BY TPH TEAM
Kasey Evans understands that good things take time. The southwestern Virginia resident takes the long view on green horses and riders, which lets her keep an eye on what really matters: a solid education for the horse and rider that will serve them well in the long run.
“I got my start later than kids do now,” she said. “I started riding at 10 or 11 and got my first horse when I was 13.” She rode with legendary Virginia hunter trainers like Chris Wynne and Pam Baker, which meant that she got the foundation in order to build a lifetime in the horse industry.
Her teachers weren’t easy on her. “If I wanted to stay ignorant, they couldn’t help me,” she said, “but if I wanted to be a better rider, they could make me a better rider. I had to want it.”
And want it she did. When Evans went to college at the University of Mary Washington, she worked at a variety of barns to keep riding, and did a couple of semesters on the school’s IHSA team before graduating with a degree in English.
Evans has learned from her horses, too. In fact, she still owns the first horse she rode in the junior hunters, a 15.3 hand thoroughbred she got as a four year old and who is now 23 and enjoying his retirement. “He was a typical thoroughbred, probably too hot for the hunters, really, but there was never any ‘no’ in him,” she said. “He was going to jump no matter what, and jump really well, but he wasn’t easy on the ground. He would bite and kick.”
From him, she learned one of the most important lessons in good horsemanship: “I grew to understand that not everything is going to be perfect, and you have to work with the bad because there’s so much good.” Her horse was perhaps not the intuitive choice for a 3’6” hunter, but he did it anyway because Evans put the time in. “A little bit of patience goes a long way,” Evans said of her success with the horse.
Her ability to take the long view with horses has helped her build her lesson program at Bridlewood Farm in Chesapeake, Virginia, where she gives the horses in her care a job they enjoy. “I’m so grateful for these older horses I can teach on,” she said. “They just come out every day like all right, let’s do it again.”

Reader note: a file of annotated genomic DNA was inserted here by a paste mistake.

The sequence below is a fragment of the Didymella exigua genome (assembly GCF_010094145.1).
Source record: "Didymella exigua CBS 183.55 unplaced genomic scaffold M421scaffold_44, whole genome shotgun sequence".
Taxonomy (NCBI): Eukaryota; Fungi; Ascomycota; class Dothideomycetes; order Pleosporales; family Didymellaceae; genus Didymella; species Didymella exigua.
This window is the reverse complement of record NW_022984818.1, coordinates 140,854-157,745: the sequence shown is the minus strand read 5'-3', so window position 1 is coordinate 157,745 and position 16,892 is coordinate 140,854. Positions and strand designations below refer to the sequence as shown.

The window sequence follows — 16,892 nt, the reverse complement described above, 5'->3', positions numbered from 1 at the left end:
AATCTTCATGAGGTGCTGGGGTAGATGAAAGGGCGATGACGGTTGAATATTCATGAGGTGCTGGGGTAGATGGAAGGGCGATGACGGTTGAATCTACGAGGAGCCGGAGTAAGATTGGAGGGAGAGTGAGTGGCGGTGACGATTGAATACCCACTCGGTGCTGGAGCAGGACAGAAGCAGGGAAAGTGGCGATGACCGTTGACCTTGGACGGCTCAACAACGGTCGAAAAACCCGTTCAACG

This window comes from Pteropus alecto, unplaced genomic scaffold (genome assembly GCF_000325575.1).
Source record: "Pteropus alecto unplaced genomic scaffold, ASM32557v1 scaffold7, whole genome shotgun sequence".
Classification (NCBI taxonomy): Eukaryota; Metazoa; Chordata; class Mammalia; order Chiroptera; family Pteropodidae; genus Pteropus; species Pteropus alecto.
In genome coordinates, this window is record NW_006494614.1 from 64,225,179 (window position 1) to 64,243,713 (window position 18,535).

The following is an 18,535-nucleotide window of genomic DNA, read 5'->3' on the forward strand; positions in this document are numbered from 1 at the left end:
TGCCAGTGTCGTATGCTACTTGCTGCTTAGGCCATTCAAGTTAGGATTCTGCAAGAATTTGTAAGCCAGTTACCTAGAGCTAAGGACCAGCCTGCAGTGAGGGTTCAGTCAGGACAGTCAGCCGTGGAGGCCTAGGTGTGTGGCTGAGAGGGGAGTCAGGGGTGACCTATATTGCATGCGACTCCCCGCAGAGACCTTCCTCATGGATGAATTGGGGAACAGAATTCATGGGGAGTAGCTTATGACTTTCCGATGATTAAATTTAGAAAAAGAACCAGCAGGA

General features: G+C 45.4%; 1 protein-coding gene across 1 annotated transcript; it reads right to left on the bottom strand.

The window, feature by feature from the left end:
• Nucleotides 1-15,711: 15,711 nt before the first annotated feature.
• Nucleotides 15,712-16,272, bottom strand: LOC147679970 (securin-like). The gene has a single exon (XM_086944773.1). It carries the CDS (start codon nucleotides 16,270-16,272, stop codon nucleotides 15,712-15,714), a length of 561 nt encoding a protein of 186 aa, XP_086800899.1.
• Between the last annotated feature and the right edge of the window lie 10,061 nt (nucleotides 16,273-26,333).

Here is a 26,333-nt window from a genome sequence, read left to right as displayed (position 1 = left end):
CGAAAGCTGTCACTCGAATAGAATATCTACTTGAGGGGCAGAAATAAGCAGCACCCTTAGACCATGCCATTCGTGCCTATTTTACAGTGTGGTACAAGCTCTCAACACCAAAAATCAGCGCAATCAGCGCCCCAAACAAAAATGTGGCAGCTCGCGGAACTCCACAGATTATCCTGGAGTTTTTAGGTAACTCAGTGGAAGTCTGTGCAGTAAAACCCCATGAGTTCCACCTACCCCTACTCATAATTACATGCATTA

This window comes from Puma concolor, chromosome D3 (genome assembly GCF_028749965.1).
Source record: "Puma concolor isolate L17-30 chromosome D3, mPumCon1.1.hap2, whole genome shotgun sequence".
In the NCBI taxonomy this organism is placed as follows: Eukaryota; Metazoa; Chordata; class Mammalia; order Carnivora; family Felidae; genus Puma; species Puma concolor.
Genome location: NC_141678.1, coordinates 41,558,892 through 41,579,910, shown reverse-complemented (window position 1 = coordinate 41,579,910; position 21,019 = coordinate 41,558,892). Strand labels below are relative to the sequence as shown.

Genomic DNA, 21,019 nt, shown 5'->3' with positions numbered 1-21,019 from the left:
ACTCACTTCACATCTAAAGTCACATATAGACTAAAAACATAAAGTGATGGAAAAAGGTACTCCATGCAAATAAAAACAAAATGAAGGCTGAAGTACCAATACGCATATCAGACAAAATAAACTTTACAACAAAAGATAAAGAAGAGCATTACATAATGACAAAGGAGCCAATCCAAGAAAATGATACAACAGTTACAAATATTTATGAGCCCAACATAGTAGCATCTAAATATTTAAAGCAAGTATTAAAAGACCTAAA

The time she puts into her horses is one of the reasons she’s able to build long term relationships. “I probably go slower than the average person,” she said. “I tell this to a lot of the people I teach who have green horses. I like to come out with an idea for what I’d like to work on but if something comes up that’s what I do for the day. I don’t always get past the trot if that’s what needs to be worked on.”
This approach works well for keeping horses both physically and mentally sound. Evans stressed that she doesn’t jump every time she rides, or jump very big. “I spend a lot of time walking, trotting. Especially on the ones that came off the track. I’d rather have one that can trot and canter before it can jump. People think it’s your job, you’re a professional, you get to train horses. Sometimes it’s not very glamorous. I spend a lot of time trotting. I’m a really good trotter,” she laughed.
Her knack for thoroughbreds led her to winning the hunter division at the Thoroughbred Makeover in 2015, where she also competed in 2016 and again in 2018. “I love thoroughbreds and still try to bring them in as projects when I can,” she said.
Bridlewood Farm is beautiful full-service training and boarding facility that also hosts horse shows. There, Evans teaches both children and adults. “I like teaching adults,” she said. “They can take the long view and keep it in perspective.”
She teaches every level, from walk/trot lessons up. Bridlewood riders compete in all levels and at a variety of shows. “We’re not just doing rated horse shows,” Evans explained. Her favorite part of teaching is developing the long term relationship with clients, like the kids who started on green ponies and are now in the juniors. “I enjoy the fact that I’ve taught so many kids from the beginning,” she said.
Evans also coaches the Old Dominion University IHSA team, which she enjoys because the riders love it and are competitive without losing sight of the fun and the importance of the process. Evans enjoys taking them to local shows to ride in hunter and equitation classes in addition to competing in IHSA competitions.
For Evans, Virginia is a special place to be in the horse world. “There really is nothing like being in horse shows in Virginia, with the quality of horses and people. Every horse you watch go in the professional divisions, all of the rated children’s and adult horses, are all really nice and taken care of really well,” she said. “And there are so many nice venues, it’s like they’re in a hospitality competition. It’s wonderful to want your customers to be happy and to come back, and that’s why so many horse shows in Virginia are getting so big.”
The Virginia Hunter Championships have played a role in that, Evan thinks. “I’ve had clients want to show in Virginia more with having the hunter championships as a final to go to. The hunter championships have quietly highlighted a lot of horse shows in the state for us.”
Evans’s success with a patient and deliberate approach sets a good example for her students and the right tone for her horses. Her ability to keep an eye on what really matters—the solid foundation of education—may sometimes seem like a lost art, but Evans proves it still works.